Years ago, my roommate purchased a chunky knit cowl to get her through the winter months. When she told me it was called a snood my mind immediately went to the video game featured in AIM away messages from 1999-2002, but shockingly the two are unrelated. Now that I’ve dated myself quite a bit, let’s explore the history of this term a little. As early as the middle ages, a snood referenced a specific type of headwear similar to a hairnet that hangs off the back of the head like a hood. Female factory workers often sported snoods in the 1940s and some women still wear them today for religious purposes. How the term evolved from hairnet to hooded infinity scarf is unclear… regardless it still has nothing to do with a video game. Fortunately, I’m not here to investigate the etymology of the term. I’m here to tell you how incredibly easy they are to make! Let’s get into it:
Begin by casting on 60 stitches and work in a seed stitch pattern until you use 3 skeins or your material measures around 28 inches.
Seed Stitch Pattern:
Odd rows: K1P1
Even rows: P1K1
Bind off, use a mattress stitch to join your edges, weave in your ends and you’re done!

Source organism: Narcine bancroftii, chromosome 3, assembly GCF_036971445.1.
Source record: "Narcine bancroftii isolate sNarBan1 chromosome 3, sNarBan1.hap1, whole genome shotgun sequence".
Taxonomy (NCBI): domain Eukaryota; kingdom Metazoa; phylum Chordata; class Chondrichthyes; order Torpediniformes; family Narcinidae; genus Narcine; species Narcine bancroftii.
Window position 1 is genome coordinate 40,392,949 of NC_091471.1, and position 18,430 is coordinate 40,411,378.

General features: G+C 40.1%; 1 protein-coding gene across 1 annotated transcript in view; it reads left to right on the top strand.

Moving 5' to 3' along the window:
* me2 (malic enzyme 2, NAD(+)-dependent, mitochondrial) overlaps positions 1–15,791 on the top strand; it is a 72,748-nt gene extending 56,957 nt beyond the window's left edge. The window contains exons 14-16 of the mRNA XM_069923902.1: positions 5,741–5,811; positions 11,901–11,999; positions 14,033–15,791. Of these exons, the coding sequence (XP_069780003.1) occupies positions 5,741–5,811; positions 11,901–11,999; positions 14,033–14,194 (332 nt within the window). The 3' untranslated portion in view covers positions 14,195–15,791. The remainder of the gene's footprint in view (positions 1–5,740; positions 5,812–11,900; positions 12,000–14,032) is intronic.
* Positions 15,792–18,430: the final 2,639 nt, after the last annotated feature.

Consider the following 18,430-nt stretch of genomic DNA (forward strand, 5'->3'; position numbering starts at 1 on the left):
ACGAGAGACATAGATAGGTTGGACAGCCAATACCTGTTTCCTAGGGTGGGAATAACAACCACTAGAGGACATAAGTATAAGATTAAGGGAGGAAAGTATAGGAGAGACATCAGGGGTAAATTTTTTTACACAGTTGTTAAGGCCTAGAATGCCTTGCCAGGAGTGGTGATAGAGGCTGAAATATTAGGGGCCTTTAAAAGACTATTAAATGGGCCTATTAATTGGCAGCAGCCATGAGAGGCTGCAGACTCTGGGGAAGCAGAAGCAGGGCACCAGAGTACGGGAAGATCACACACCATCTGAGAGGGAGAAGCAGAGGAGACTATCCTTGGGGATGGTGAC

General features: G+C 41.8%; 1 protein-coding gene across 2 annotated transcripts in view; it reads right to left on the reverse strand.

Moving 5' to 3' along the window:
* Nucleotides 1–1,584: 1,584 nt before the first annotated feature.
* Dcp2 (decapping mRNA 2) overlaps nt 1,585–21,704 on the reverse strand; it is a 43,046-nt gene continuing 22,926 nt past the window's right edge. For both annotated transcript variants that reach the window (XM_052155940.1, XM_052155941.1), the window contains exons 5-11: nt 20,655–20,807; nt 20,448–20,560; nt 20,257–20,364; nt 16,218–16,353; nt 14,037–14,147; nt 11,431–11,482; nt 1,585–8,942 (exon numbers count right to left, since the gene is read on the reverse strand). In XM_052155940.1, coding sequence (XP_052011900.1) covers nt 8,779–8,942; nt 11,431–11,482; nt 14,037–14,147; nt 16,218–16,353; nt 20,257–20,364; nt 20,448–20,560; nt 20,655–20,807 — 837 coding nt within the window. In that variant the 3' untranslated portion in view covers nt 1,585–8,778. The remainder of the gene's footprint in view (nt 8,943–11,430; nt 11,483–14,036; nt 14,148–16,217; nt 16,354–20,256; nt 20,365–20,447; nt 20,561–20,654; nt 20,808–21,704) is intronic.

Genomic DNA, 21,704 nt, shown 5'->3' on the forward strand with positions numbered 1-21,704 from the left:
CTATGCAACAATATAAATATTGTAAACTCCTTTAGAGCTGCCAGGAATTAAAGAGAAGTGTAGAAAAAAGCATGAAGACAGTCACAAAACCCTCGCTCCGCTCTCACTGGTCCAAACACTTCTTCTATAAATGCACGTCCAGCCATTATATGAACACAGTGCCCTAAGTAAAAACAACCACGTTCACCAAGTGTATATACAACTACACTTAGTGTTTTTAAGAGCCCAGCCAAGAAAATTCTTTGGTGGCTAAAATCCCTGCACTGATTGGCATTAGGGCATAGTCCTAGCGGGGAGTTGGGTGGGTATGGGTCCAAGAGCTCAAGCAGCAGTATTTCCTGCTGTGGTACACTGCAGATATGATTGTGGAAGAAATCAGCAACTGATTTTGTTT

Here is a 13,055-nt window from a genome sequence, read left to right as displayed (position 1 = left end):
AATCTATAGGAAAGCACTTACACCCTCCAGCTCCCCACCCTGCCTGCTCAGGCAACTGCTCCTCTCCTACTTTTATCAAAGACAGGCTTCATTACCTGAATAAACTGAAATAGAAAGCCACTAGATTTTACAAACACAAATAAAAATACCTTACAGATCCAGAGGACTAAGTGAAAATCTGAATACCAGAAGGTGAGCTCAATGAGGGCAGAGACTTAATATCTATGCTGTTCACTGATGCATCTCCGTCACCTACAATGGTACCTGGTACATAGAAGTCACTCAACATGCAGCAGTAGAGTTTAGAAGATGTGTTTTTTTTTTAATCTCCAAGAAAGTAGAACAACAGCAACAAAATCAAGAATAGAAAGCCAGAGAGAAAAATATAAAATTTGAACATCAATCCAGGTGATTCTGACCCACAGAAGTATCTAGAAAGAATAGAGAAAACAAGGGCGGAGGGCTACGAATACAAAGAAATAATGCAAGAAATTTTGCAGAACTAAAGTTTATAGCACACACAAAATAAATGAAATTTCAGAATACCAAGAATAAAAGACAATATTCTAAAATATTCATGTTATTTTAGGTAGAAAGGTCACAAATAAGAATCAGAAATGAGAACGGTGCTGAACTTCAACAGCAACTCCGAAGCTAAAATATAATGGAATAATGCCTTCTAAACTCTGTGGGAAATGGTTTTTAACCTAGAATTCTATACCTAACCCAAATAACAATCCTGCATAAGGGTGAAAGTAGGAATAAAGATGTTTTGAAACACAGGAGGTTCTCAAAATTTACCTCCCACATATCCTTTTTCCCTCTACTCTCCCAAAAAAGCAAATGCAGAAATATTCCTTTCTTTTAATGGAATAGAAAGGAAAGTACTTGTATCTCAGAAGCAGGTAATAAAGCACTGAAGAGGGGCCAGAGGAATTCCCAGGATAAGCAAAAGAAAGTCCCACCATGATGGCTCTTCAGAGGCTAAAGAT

This piece is perfect for beginners and works up pretty quickly when using such large needles. I actually still make my snoods on the same needles I used to learn. In addition to being a quick and easy undertaking, they are super warm and extremely versatile for those surprise snow showers and strong wind gusts of winter. I use mine constantly throughout the season, some times even as a small lap blanket in frigid restaurants. It's an essential accessory when you are a prominent member of the Always Cold Club. I would love to see if anyone gives this pattern a try, but if not you can grab one for yourself from the Etsy shop there are two up for sale now!